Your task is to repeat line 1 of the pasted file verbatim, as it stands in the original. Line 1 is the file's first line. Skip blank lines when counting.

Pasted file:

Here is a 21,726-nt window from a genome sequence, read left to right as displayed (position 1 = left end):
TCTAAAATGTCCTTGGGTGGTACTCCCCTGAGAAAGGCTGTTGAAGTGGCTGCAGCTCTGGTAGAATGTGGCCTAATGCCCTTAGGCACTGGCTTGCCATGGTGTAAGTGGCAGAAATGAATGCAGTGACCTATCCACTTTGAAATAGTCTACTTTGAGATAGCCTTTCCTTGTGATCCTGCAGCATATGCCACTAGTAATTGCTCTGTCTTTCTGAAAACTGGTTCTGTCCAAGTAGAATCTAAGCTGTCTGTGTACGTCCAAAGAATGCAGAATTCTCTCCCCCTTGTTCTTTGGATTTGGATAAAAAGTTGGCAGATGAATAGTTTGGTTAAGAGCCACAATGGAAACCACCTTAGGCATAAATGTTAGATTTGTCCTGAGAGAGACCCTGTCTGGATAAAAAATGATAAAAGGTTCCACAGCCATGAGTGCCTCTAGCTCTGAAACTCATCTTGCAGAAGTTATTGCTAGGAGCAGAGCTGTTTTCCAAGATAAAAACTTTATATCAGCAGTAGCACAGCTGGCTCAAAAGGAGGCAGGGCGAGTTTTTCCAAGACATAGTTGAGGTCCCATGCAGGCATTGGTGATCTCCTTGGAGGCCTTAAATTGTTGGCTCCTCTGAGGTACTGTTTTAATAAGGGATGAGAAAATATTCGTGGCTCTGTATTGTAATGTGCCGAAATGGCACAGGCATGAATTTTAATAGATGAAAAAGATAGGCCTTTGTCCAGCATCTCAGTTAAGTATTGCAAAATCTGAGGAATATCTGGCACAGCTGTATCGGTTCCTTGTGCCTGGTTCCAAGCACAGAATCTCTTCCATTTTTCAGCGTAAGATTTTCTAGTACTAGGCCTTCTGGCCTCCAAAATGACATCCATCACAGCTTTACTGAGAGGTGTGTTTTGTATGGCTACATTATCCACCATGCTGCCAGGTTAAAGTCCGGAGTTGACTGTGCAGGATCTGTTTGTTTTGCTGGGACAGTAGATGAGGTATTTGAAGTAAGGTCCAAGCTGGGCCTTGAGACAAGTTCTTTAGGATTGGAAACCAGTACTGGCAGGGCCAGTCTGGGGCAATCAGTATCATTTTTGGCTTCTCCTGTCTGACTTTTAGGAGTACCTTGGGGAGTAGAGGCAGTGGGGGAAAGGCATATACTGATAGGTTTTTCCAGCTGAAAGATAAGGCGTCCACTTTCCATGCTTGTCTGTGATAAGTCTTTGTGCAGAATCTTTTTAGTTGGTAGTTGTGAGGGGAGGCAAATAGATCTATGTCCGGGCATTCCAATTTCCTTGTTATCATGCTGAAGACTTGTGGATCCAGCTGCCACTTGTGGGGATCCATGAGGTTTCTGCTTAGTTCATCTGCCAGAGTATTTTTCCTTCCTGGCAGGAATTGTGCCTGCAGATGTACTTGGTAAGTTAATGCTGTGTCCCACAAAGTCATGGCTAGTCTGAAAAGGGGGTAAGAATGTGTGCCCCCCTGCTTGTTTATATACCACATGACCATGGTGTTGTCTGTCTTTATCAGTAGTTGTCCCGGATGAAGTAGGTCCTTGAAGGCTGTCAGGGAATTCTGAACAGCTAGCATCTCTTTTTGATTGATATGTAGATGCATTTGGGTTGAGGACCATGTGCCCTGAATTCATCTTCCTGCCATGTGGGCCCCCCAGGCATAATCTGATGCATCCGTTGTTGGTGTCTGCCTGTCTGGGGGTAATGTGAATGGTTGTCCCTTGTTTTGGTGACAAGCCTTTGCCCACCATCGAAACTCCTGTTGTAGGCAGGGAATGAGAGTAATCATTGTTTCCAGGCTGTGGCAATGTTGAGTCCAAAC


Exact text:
Here is a 21,726-nt window from a genome sequence, read left to right as displayed (position 1 = left end):